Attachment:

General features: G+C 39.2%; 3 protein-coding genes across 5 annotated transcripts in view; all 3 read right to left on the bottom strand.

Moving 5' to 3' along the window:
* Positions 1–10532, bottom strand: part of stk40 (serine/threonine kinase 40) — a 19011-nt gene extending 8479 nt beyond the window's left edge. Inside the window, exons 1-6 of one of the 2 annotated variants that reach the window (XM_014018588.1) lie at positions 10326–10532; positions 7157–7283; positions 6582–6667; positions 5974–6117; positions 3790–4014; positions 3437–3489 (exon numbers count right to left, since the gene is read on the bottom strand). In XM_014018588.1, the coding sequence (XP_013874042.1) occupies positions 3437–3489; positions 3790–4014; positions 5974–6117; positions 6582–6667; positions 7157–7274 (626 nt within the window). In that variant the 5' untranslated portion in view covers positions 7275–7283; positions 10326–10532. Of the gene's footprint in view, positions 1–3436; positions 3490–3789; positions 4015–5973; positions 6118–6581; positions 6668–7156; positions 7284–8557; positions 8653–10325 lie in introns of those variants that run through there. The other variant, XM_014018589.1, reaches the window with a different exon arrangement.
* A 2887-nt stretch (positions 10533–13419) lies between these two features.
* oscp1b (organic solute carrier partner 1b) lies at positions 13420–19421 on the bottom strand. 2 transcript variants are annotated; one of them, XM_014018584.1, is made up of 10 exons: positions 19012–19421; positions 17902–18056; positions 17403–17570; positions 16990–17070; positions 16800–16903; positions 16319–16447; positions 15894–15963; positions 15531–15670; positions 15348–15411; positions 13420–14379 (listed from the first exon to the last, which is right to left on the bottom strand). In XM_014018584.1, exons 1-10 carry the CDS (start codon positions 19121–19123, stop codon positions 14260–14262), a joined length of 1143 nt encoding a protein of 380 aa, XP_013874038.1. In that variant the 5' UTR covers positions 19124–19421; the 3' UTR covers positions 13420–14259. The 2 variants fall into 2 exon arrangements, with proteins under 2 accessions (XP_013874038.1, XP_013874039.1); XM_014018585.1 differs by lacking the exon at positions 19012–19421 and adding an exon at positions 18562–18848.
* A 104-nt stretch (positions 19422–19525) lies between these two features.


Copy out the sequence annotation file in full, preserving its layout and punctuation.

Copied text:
General features: G+C 39.2%; 3 protein-coding genes across 5 annotated transcripts in view; all 3 read right to left on the bottom strand.

Moving 5' to 3' along the window:
* Positions 1–10532, bottom strand: part of stk40 (serine/threonine kinase 40) — a 19011-nt gene extending 8479 nt beyond the window's left edge. Inside the window, exons 1-6 of one of the 2 annotated variants that reach the window (XM_014018588.1) lie at positions 10326–10532; positions 7157–7283; positions 6582–6667; positions 5974–6117; positions 3790–4014; positions 3437–3489 (exon numbers count right to left, since the gene is read on the bottom strand). In XM_014018588.1, the coding sequence (XP_013874042.1) occupies positions 3437–3489; positions 3790–4014; positions 5974–6117; positions 6582–6667; positions 7157–7274 (626 nt within the window). In that variant the 5' untranslated portion in view covers positions 7275–7283; positions 10326–10532. Of the gene's footprint in view, positions 1–3436; positions 3490–3789; positions 4015–5973; positions 6118–6581; positions 6668–7156; positions 7284–8557; positions 8653–10325 lie in introns of those variants that run through there. The other variant, XM_014018589.1, reaches the window with a different exon arrangement.
* A 2887-nt stretch (positions 10533–13419) lies between these two features.
* oscp1b (organic solute carrier partner 1b) lies at positions 13420–19421 on the bottom strand. 2 transcript variants are annotated; one of them, XM_014018584.1, is made up of 10 exons: positions 19012–19421; positions 17902–18056; positions 17403–17570; positions 16990–17070; positions 16800–16903; positions 16319–16447; positions 15894–15963; positions 15531–15670; positions 15348–15411; positions 13420–14379 (listed from the first exon to the last, which is right to left on the bottom strand). In XM_014018584.1, exons 1-10 carry the CDS (start codon positions 19121–19123, stop codon positions 14260–14262), a joined length of 1143 nt encoding a protein of 380 aa, XP_013874038.1. In that variant the 5' UTR covers positions 19124–19421; the 3' UTR covers positions 13420–14259. The 2 variants fall into 2 exon arrangements, with proteins under 2 accessions (XP_013874038.1, XP_013874039.1); XM_014018585.1 differs by lacking the exon at positions 19012–19421 and adding an exon at positions 18562–18848.
* A 104-nt stretch (positions 19422–19525) lies between these two features.